79&PARK – Getting started

My contribution for the Big Builders project will be a LEGO model of 79&PARK, a large residential building currently under construction in Stockholm, Sweden.

A few renderings and model pictures are shown in this post, but a lot more pictures and information on the project can be found here:

79&PARK on BIG website

79&PARK on Oscar Properties website

In the description of the building, BIG states:

…the massing is visually reduced through a language of pixels, scaled to the human form. This manipulation not only allows for a more organic expression, perfectly reflecting the surrounding landscape, but also provides a way to accomplish the building topography in a controlled and inexpensive way through the use of prefabricated units of standardized sizes.

Naturally, the use of pixels in standardized sizes also makes 79&PARK a wonderful subject for a LEGO model!

Scale selection

When designing a LEGO architectural model, one of the first decisions is obviously the scale which determines the overall size of the model. In this case, the size of the individual pixels becomes a natural anchor.

A pixel size of 1×1 stud would be the smallest possible, whereas a minifig scale model (corresponding to LEGO play sets) would require a pixel size of at least 8×8 studs. Such a model would be enormous. As the length of the pixel side is doubled, the overall volume of the building grows by a factor of 8 and the number of bricks needed increases by roughly the same.

I settled on a pixel size of 2×2 studs which gives a model of about 2 standard LEGO baseplates (32×32 studs) in size. At this size, it is still possible to create details such as balconies, windows and vegetation. As the pixels have a length of 3,6 m in real life and 2 LEGO studs measure 1,6 cm, the scale becomes 1:225.

The distance between the floors of the building is 3,1 m so each pixel is almost cubic. At the selected scale, the height of each level would be 4,3 LEGO plates. Rounding up to 5 plates (= 2 studs) makes the pixels cubic and opens up for a vast number of construction possibilities using SNOT techniques (Studs Not On Top). This is the main design compromise making the LEGO model slightly taller than the real building. The basic pixel size (2x2x2 studs) can be seen in the picture below.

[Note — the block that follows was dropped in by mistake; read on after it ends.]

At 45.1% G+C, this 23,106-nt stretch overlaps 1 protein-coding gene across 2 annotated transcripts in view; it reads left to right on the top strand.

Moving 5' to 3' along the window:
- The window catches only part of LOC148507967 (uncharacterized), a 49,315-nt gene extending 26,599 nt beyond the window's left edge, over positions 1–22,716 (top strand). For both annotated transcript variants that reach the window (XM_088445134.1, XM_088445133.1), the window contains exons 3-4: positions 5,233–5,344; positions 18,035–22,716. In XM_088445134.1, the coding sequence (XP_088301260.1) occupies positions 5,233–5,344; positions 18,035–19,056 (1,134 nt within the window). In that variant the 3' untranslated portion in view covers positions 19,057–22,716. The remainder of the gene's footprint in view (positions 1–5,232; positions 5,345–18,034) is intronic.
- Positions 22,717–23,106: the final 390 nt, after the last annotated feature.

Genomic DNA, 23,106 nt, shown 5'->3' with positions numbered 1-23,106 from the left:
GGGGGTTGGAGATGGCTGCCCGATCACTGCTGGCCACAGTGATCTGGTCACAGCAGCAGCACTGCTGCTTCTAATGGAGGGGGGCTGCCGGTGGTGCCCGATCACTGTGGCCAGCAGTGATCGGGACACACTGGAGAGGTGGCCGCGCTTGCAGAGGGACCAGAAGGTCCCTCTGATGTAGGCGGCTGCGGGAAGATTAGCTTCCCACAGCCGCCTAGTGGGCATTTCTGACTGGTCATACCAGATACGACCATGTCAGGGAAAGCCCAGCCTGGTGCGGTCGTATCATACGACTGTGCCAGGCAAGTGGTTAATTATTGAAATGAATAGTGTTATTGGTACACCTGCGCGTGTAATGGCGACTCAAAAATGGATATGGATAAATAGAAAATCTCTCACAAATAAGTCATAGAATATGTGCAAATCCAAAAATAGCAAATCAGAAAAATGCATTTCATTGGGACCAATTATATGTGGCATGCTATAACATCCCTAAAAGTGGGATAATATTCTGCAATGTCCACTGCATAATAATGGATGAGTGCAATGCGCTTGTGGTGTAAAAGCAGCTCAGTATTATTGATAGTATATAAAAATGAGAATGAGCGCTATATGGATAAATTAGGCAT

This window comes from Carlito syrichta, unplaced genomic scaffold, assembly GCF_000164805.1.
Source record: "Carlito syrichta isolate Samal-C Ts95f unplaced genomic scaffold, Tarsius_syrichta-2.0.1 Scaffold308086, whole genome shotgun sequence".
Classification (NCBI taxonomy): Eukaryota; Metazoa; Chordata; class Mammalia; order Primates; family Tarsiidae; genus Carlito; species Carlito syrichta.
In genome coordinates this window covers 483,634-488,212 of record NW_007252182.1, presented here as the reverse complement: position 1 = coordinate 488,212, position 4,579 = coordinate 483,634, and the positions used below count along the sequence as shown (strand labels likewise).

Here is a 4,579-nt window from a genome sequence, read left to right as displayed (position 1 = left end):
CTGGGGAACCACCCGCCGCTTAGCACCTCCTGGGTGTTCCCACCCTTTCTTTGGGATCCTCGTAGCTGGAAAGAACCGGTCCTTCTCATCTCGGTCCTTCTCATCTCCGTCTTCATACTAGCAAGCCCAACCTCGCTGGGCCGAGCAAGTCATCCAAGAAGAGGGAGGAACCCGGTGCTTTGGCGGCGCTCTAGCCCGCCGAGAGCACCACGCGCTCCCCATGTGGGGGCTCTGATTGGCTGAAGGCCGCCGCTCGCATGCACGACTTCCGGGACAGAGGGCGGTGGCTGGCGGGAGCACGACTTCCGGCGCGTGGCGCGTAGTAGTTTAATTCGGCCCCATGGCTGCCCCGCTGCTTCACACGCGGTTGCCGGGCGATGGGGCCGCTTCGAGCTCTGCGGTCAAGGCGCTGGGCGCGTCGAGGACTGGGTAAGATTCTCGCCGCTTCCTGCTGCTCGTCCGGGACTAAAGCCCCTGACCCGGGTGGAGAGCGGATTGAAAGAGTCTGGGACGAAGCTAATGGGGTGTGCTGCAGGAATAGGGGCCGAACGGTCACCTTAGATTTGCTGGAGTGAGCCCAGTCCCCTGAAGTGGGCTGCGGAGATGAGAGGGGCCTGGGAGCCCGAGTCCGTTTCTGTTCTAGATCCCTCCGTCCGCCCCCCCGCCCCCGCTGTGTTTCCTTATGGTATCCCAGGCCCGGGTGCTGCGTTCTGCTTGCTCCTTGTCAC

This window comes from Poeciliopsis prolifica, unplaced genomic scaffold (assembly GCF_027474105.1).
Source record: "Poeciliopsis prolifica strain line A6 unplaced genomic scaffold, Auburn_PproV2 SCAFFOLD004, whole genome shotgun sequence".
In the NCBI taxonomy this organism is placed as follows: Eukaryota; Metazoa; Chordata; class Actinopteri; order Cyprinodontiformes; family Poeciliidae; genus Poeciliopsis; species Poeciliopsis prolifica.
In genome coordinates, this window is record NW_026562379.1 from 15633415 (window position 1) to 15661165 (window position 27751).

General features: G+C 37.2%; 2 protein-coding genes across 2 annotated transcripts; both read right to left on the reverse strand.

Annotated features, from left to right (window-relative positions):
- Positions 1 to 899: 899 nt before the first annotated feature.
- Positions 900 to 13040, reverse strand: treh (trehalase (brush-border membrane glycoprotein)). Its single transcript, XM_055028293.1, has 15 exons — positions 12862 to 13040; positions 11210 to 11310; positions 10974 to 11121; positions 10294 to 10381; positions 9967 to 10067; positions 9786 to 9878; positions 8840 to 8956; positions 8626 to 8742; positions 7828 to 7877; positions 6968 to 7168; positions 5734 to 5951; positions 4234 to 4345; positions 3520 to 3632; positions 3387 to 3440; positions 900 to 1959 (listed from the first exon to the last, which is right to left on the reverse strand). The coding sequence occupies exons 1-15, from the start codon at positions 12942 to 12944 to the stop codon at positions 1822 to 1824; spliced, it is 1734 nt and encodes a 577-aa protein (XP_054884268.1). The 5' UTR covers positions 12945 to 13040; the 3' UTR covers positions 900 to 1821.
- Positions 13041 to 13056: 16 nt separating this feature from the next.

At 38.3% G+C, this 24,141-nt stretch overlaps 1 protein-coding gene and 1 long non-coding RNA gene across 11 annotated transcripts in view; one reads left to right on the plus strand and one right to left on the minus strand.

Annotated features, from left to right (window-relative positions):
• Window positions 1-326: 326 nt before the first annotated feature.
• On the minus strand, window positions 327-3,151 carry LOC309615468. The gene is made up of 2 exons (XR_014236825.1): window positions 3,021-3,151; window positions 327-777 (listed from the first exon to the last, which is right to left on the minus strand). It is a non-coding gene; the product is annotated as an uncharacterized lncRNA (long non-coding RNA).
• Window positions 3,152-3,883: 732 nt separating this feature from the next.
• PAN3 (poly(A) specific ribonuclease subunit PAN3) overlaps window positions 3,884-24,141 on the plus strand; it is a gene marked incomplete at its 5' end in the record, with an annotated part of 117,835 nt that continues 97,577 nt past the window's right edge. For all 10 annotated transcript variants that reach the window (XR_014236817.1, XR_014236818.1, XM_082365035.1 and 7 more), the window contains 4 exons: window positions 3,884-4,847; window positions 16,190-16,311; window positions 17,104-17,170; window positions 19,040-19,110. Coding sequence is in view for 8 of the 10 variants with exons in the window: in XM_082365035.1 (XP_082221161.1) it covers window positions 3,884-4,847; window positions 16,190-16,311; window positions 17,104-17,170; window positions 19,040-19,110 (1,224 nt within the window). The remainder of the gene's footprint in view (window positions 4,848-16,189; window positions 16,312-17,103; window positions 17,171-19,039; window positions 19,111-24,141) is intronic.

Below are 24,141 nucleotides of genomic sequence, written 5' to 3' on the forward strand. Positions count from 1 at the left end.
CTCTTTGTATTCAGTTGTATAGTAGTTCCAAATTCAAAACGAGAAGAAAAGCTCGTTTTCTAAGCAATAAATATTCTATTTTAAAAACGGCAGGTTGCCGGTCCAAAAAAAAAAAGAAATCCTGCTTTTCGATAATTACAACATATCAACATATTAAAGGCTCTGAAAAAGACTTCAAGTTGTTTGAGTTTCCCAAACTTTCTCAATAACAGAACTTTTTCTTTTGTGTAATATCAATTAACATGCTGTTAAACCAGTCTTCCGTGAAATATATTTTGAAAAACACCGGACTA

Color options

What color is this building anyway? Well, looking at the many renderings and models it is clear that the amount of (sun)light, the reflections and the viewing angle have a lot to say. Most of the pixels have a large window on one facade and wooden lamellas on the other. Moreover, the lamellas are open in conjunction with the balconies, which gives a different color tone when seen from afar.

For the wooden structures, the LEGO color Brown is both too dark and too shiny. The color Tan is too light but Dark Tan works well, although it has limited parts available. For the open lamellas at the balconies, I am using a Brown grille brick to make is visually distinct (also, it does not exist in Dark Tan). Once the model is complete, I may change this color to Grey (LBG), Dark Grey (DBG) or Tan depending on what looks best. Finally, the windows will be Tan to contrast with the wooden lamellas.

Pixel concepts

The pixels in the facade (555 of them) come in two main designs: Window and balcony. Since most of the facade pixels are offset from the next row, the construction of the pixel does not have to be strictly cubic. This allows me to use the 1x2x2 Window sideways for the window pixels providing very thin edges around the window. The concept for the balcony pixel with the open wooden lamellas is also shown on the picture below.

When attached to an inner frame, the facade pixels overlap and become cubic as seen in the illustration below.

As the model will have no interior, I use different colored profile bricks to replicate vertical and horizontal blinds behind the windows. This also adds some variation to the facades of the building.

Ready to go

The construction of the LEGO model is now underway. The picture below shows the inner skeleton of the building (in white) with the first pixels attached. In the background, an early prototype with different colors for the open wooden lamellas can be seen. This prototype was used for estimation of the number of bricks needed. The detailed building plans are kindly provided by BIG and are used extensively in combination with the available renderings.



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